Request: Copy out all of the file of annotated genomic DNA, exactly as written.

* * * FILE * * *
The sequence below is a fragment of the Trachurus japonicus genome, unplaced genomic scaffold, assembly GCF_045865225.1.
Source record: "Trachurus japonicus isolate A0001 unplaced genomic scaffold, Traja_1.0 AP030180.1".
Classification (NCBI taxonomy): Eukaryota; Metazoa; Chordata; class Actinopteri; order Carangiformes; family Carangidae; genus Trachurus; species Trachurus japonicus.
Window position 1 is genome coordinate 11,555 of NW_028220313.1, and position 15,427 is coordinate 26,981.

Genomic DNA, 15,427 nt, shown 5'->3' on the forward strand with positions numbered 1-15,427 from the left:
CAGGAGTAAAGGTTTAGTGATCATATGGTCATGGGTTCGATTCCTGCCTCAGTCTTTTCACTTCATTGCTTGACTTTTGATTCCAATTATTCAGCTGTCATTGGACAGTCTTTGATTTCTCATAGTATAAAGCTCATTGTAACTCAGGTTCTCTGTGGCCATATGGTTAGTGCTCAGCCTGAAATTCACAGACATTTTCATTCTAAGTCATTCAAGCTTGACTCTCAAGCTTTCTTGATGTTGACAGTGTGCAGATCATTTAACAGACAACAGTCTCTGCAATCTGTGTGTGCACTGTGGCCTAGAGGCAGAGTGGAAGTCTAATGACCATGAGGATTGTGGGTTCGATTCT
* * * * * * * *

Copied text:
The sequence below is a fragment of the Trachurus japonicus genome, unplaced genomic scaffold, assembly GCF_045865225.1.
Source record: "Trachurus japonicus isolate A0001 unplaced genomic scaffold, Traja_1.0 AP030180.1".
Classification (NCBI taxonomy): Eukaryota; Metazoa; Chordata; class Actinopteri; order Carangiformes; family Carangidae; genus Trachurus; species Trachurus japonicus.
Window position 1 is genome coordinate 11,555 of NW_028220313.1, and position 15,427 is coordinate 26,981.

Genomic DNA, 15,427 nt, shown 5'->3' on the forward strand with positions numbered 1-15,427 from the left:
CAGGAGTAAAGGTTTAGTGATCATATGGTCATGGGTTCGATTCCTGCCTCAGTCTTTTCACTTCATTGCTTGACTTTTGATTCCAATTATTCAGCTGTCATTGGACAGTCTTTGATTTCTCATAGTATAAAGCTCATTGTAACTCAGGTTCTCTGTGGCCATATGGTTAGTGCTCAGCCTGAAATTCACAGACATTTTCATTCTAAGTCATTCAAGCTTGACTCTCAAGCTTTCTTGATGTTGACAGTGTGCAGATCATTTAACAGACAACAGTCTCTGCAATCTGTGTGTGCACTGTGGCCTAGAGGCAGAGTGGAAGTCTAATGACCATGAGGATTGTGGGTTCGATTCT